Stockholm – The European Union must balance its attempts to gather more security information on EU citizens with the need to protect their privacy, EU justice ministers said in Stockholm on Friday.
‘The question of data protection must feature more strongly on the European agenda,’ Germany’s justice minister, Brigitte Zypries, said during informal talks with EU counterparts.
‘When it comes to individual rights, it’s of concern that (data) integrity is assured,’ agreed Sweden’s justice minister, Beatrice Ask, who chaired the meeting.
Sweden currently holds the EU’s rotating presidency.
In that capacity, Ask is tasked with overseeing the creation of the so-called Stockholm Programme, a five-year plan aimed at making legal cooperation between EU member states more efficient.
‘We have said yes to the fundamental freedoms (to move and live in EU member states), so we need to say yes to European law and European rules,’ Luxembourg Justice Minister Luc Frieden said.
But at the same time, cooperation ‘has to be useful and provide real added value,’ Ask stressed as she summarized the two days of talks.
One key element of the programme is a proposal to set up an agency to oversee the various computer systems the EU uses to share security information on visa applicants, travellers and criminal cases.
‘The advantage is that things will be handled more professionally than today: when you have these questions one at a time, sometimes it gets very expensive and it’s not professionally taken care of,’ Ask said.
That is particularly true of the EU’s programme to share complex data on people travelling within the Schengen border-free zone, known as SIS II, which is years overdue and millions of euros over budget.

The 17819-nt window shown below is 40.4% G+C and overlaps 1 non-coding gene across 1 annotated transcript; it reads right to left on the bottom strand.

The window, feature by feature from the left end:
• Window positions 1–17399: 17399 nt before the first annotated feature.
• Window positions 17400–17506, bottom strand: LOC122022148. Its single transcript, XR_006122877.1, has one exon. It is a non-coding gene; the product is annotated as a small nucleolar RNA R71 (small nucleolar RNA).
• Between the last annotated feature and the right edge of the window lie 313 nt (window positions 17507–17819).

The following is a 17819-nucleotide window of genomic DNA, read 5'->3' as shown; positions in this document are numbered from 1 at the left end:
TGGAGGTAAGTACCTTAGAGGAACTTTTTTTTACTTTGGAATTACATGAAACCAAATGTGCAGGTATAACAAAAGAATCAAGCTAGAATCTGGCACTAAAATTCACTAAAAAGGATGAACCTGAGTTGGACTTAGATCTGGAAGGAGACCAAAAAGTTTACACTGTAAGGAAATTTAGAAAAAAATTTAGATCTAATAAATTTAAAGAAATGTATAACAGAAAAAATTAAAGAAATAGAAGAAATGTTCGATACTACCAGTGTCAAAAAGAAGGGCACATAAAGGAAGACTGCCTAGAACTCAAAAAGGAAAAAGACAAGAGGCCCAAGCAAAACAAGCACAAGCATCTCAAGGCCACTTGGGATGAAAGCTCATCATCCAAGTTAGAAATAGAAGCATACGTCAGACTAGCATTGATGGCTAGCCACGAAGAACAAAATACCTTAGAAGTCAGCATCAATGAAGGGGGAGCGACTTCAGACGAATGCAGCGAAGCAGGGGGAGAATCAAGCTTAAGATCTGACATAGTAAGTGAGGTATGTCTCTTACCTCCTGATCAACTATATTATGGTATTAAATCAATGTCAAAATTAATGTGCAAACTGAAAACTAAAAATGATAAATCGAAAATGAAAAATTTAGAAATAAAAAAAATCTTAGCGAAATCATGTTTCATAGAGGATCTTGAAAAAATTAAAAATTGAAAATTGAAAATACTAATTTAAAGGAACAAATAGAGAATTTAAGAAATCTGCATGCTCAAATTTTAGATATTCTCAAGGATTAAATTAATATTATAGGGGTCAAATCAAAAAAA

The idea of creating an agency to oversee SIS II, the EU’s visa information system, VIS, and its database of fingerprints, Eurodac, has raised accusations that the bloc is trying to create a ‘Big Brother’ surveillance system.
But Ask rejected that fear, saying, ‘The thing is not that you want to collect a lot of information in one place, which is a danger, it’s how to govern and to secure different sorts of information.’
And Frieden stressed that European citizens should think about the kind of data held by private companies as well as the authorities.
‘People are giving a lot of information to private companies when they travel, when they shop, when they do other things: I think the abuses might come much more in that sector,’ he said.
The informal meeting, which was tasked with debating the broad outlines of the Stockholm Programme ahead of detailed discussions in the autumn, also analysed how EU citizens living outside their home country in another EU state could be given better access to legal services such as courtroom interpretation.
‘Suspects must be told about the case in their own language. You can’t have a situation where you arrest someone and he only understands the word ‘train station,” Zypries said.
Frieden called for standardized EU forms for documents such as birth and marriage certificates, to take into account the some 8 million EU citizens who now live, work and marry in other member states.
And EU Justice Commissioner Jacques Barrot urged member states to use more use of modern technologies such as the internet and machine translation to make access easier for all EU citizens.
The language barrier ‘is a substantial problem, but we will have to be able to master it if we want people to be able to have access to justice,’ he said.
Ministers also called for an analysis of the way the EU-wide European Arrest Warrant is used, saying that some states were not using it enough.
‘Some countries don’t use it as often as others, so maybe they don’t have enough knowledge or routines,’ Ask said.
Justice and interior ministers are expected to finalize the Stockholm Programme by the end of the year.
Ask would not be drawn on the question of which issues would be most contentious, pointing out that ‘The devil is in the detail.’